By Tom Travis
This article has been updated to include a link to view and/or download the Rules Governing City Council meetings. – Editor
Flint City Councilperson Eric Mays (Ward 1) was removed again for “disorderly conduct” from Monday’s council meeting. Council President Allie Herkenroder (Ward 7) called out Mays for continuous incorrect use of the the parliamentary procedure (point of order and point of information) and for continually disrupting the meeting.
By the end of the meeting, the rest of the council passed a long-delayed set of rules governing their meetings.
According to Robert’s Rules of Order, after a point of order is called the presiding officer (Council President) must rule on the point of order. In the hours leading up to his ejection, before allowing President Herkenroder to rule on his point of order, Mays repeatedly called for yet another point of order. Herkenroder told Mays that he must allow her to rule on the points of order before calling for another point of order.
Nearly half of Monday’s meeting was clogged up with bickering and parliamentary points of order.
After nearly four and a half hours, in a 6 to 3 vote (voting no were Councilpersons Mays, Winfrey-Carter and Burns), Mays was asked to leave. The remaining eight council members, without Mays, completed the entire agenda in just under an hour and a half.
Meanwhile, a jury trial is upcoming at 9 a.m. March 9 in the 67th District Court with The City of Flint as the plaintiff and Mays as the defendant in a case of disorderly conduct and disorderly persons. This case is from an earlier meeting in 2022. Mays is representing himself, without legal counsel, in these matters. The legal filing can be read here.
In Mays’ absence the council ended up passing more than ten resolutions and ordinances including: the adoption of rules to govern council meetings and a resolution that calls for the City to cease receiving ARPA (American Rescue Plan Act) request funds from the community.
Rules adopted to govern council meetings
A 16-page set of rules governing the meetings of city council was adopted at the meeting. A public hearing had been held Feb. 13 in which a few public speakers pleaded with the council to approve the rules, hoping for better managed meetings. Public speakers called for better behavior and less arguing.
The 16-page set of rules can be viewed or downloaded here.
The council last voted on rules governing their behavior in 2017. The City Charter, revised and approved by voters in 2018, allows for the council to determine its own set of rules of procedure, and in addition can “compel attendance” of council members and punish council members for “misconduct.”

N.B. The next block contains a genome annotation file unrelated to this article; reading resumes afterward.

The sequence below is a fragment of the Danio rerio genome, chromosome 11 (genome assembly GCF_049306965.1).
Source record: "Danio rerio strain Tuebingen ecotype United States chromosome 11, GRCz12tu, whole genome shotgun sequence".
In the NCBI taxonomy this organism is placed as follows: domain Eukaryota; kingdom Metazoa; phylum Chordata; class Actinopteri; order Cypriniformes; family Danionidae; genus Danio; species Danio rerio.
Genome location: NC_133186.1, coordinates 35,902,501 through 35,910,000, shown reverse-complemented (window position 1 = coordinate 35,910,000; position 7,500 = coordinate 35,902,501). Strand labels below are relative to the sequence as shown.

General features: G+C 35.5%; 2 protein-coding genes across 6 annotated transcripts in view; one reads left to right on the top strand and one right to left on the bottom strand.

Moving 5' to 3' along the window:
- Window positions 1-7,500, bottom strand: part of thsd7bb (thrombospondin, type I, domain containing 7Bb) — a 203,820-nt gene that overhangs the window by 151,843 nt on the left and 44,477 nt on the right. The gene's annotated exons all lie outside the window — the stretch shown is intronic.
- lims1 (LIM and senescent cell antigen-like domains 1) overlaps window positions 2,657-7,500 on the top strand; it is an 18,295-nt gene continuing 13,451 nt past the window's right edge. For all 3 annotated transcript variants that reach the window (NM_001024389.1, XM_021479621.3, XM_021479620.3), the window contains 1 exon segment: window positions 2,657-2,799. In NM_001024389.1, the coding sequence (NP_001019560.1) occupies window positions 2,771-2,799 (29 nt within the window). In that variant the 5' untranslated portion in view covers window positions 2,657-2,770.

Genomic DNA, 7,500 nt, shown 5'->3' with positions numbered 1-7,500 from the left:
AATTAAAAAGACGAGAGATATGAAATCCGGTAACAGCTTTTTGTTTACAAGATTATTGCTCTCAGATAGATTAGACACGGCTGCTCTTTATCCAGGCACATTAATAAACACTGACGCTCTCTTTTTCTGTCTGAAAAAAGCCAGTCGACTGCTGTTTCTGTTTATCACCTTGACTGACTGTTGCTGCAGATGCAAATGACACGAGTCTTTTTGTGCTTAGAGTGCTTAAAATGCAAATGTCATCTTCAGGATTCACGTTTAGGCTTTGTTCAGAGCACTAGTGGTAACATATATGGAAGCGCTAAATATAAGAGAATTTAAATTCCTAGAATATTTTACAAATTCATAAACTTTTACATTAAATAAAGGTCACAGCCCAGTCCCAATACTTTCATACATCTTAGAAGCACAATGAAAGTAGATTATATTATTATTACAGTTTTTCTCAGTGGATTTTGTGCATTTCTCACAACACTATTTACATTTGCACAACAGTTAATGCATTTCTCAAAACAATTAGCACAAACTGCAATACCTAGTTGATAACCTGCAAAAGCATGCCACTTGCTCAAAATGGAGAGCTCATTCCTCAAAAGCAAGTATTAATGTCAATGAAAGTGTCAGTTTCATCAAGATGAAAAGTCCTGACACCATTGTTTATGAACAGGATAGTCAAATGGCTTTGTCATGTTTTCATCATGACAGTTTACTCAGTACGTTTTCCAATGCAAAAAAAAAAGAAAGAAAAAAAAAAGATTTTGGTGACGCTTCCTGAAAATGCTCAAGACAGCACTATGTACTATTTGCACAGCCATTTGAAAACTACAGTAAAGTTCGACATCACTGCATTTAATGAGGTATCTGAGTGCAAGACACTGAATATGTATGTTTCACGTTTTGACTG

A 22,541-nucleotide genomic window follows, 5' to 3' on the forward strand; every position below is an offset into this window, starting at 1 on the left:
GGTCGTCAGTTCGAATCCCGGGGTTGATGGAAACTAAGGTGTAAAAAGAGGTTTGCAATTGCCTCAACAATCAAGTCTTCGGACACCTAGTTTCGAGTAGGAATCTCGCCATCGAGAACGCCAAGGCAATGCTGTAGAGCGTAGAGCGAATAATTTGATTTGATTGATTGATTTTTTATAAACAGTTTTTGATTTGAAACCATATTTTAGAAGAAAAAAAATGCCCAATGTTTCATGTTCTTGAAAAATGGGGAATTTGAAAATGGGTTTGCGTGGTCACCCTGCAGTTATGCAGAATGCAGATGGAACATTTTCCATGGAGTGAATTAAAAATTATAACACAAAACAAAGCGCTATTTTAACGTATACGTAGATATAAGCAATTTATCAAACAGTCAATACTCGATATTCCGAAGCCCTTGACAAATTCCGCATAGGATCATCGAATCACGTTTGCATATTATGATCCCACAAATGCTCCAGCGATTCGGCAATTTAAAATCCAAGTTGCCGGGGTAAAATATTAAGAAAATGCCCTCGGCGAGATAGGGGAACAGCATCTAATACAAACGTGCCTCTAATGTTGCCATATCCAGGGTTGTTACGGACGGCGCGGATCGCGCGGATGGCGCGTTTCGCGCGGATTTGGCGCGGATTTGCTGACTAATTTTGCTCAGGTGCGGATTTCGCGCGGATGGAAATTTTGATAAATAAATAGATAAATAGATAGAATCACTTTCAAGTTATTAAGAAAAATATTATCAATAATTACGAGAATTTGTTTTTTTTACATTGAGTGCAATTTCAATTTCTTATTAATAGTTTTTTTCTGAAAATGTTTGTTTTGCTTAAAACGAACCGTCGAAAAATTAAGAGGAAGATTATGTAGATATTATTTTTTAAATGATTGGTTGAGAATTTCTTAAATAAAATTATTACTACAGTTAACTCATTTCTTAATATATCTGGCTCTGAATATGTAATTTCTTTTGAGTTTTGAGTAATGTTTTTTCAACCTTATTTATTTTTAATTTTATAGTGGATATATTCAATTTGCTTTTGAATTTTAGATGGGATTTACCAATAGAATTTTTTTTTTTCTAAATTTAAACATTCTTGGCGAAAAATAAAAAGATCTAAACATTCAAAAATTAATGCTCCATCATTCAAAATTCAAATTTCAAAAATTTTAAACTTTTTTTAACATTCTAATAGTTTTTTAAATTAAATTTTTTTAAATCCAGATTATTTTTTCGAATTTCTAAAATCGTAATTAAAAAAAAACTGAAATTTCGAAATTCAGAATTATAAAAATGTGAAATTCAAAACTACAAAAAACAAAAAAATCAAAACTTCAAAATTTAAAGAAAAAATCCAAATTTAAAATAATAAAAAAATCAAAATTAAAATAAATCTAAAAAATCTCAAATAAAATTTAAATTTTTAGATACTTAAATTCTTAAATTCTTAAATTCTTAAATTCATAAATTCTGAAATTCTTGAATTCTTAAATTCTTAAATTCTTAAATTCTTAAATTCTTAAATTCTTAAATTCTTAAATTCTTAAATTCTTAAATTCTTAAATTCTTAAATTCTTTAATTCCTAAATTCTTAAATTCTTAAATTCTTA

Before Monday’s approval, amendments were made. Councilperson Dennis Pfeiffer (Ward 8) motioned to remove rule 5.6 which stated, “Meetings of the City Council or its committees will occur between 8 a.m. and 10 p.m., and meetings of the City Council or its subcommittees will adjourn at 10 p.m., unless a two-thirds majority of the Councilmembers-elect suspend this rule.”
During the council discussion, Councilperson Jerri Winfrey-Carter (Ward 5) tersely announced she would not be voting to approve the resolution. She said, “I won’t approve any resolution on rules until you all [the council] start following the rules we have.”
In the end, the resolution of council rules passed in a 6-1-1 vote, six yes with Councilpersons Winfrey-Carter voting no and Burns abstaining.
The city will “cease” accepting community ARPA funds request forms
In addition, the council approved a resolution for council staff to “cease” accepting any council forms, effective immediately. Confusion was created, for some, across the city when Councilperson Mays drafted a form and distributed throughout the community inviting residents to request ARPA funds. The resolution included instruction the Public Health Office refer the already received request forms “to the appropriate community resources for assistance.”
Council calls for the State to repeal Emergency Manager Act
The council also approved a resolution that the City of Flint fully supports the Michigan State legislature to enact House Bill 4065 and to repeal of Public Act 436 (commonly known as the Michigan Emergency Manager act).
An effort by Michigan Democrats to repeal Michigan’s much-contested emergency manager law hopes to gain strength through the council resolution. On Feb. 1, House Bill 4065 (H.B 4065) was introduced in the Michigan House of Representatives, and if enacted would repeal the entirety of P.A. 436.
At a Feb. 14 press conference at City Hall, Mayor Sheldon Neeley was joined by State Representative Brenda Carter (D-Pontiac) and State Representative Cynthia Neeley (D-Flint) to explain the resolution aimed to add support to the State-wide effort to repeal the law.
Officially known as the Local Financial Stability and Choice act, Public Act 436 (P.A. 436) was enacted in 2012 to provide for the appointment by the governor of emergency managers to local municipalities and school districts experiencing financial distress.
P.A. 436 gives many powers to the appointed manager. It authorizes an emergency manager to amend a local government’s budget, sell, lease or assign assets, apply for state loans on the municipalities’ behalf, suspend collective bargaining agreements, modify or terminate existing contracts, exercise power over the local pension board, consolidate or eliminate departments of local government, and decide whether to fill or create staff positions, all irrespective of the local government’s charters and law, according to the proposed city council resolution. The entire East Village Magazine report on this press conference can be read here.
EVM Managing Editor Tom Travis can be reached at firstname.lastname@example.org